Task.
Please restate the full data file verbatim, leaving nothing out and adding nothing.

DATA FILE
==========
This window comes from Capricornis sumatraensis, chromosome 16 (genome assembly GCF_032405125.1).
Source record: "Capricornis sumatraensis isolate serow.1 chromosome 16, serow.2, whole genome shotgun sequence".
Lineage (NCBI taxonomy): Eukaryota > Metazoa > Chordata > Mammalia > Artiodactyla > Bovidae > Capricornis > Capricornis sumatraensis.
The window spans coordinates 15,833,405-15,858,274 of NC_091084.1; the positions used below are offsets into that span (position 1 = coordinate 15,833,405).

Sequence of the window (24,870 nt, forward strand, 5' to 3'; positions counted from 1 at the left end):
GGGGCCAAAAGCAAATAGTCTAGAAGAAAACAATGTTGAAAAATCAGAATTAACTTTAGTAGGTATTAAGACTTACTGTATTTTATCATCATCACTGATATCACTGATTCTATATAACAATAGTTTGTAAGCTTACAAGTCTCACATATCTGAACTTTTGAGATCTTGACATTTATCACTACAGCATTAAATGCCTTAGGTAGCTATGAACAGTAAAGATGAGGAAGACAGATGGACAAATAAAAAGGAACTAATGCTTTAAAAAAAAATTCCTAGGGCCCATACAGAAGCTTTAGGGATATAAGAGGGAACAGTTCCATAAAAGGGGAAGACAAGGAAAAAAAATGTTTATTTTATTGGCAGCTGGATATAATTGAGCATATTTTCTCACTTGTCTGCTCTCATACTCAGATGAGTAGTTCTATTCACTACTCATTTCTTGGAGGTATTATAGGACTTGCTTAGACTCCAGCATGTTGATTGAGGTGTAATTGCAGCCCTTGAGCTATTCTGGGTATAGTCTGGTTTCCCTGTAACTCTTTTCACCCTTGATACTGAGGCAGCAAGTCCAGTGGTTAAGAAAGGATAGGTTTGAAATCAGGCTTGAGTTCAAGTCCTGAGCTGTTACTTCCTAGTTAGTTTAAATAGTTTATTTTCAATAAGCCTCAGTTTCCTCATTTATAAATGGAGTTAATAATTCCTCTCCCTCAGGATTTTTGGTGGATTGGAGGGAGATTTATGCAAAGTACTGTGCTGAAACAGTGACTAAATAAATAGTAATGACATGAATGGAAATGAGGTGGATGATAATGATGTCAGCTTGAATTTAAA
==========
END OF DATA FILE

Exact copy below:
This window comes from Capricornis sumatraensis, chromosome 16 (genome assembly GCF_032405125.1).
Source record: "Capricornis sumatraensis isolate serow.1 chromosome 16, serow.2, whole genome shotgun sequence".
Lineage (NCBI taxonomy): Eukaryota > Metazoa > Chordata > Mammalia > Artiodactyla > Bovidae > Capricornis > Capricornis sumatraensis.
The window spans coordinates 15,833,405-15,858,274 of NC_091084.1; the positions used below are offsets into that span (position 1 = coordinate 15,833,405).

Sequence of the window (24,870 nt, forward strand, 5' to 3'; positions counted from 1 at the left end):
GGGGCCAAAAGCAAATAGTCTAGAAGAAAACAATGTTGAAAAATCAGAATTAACTTTAGTAGGTATTAAGACTTACTGTATTTTATCATCATCACTGATATCACTGATTCTATATAACAATAGTTTGTAAGCTTACAAGTCTCACATATCTGAACTTTTGAGATCTTGACATTTATCACTACAGCATTAAATGCCTTAGGTAGCTATGAACAGTAAAGATGAGGAAGACAGATGGACAAATAAAAAGGAACTAATGCTTTAAAAAAAAATTCCTAGGGCCCATACAGAAGCTTTAGGGATATAAGAGGGAACAGTTCCATAAAAGGGGAAGACAAGGAAAAAAAATGTTTATTTTATTGGCAGCTGGATATAATTGAGCATATTTTCTCACTTGTCTGCTCTCATACTCAGATGAGTAGTTCTATTCACTACTCATTTCTTGGAGGTATTATAGGACTTGCTTAGACTCCAGCATGTTGATTGAGGTGTAATTGCAGCCCTTGAGCTATTCTGGGTATAGTCTGGTTTCCCTGTAACTCTTTTCACCCTTGATACTGAGGCAGCAAGTCCAGTGGTTAAGAAAGGATAGGTTTGAAATCAGGCTTGAGTTCAAGTCCTGAGCTGTTACTTCCTAGTTAGTTTAAATAGTTTATTTTCAATAAGCCTCAGTTTCCTCATTTATAAATGGAGTTAATAATTCCTCTCCCTCAGGATTTTTGGTGGATTGGAGGGAGATTTATGCAAAGTACTGTGCTGAAACAGTGACTAAATAAATAGTAATGACATGAATGGAAATGAGGTGGATGATAATGATGTCAGCTTGAATTTAAA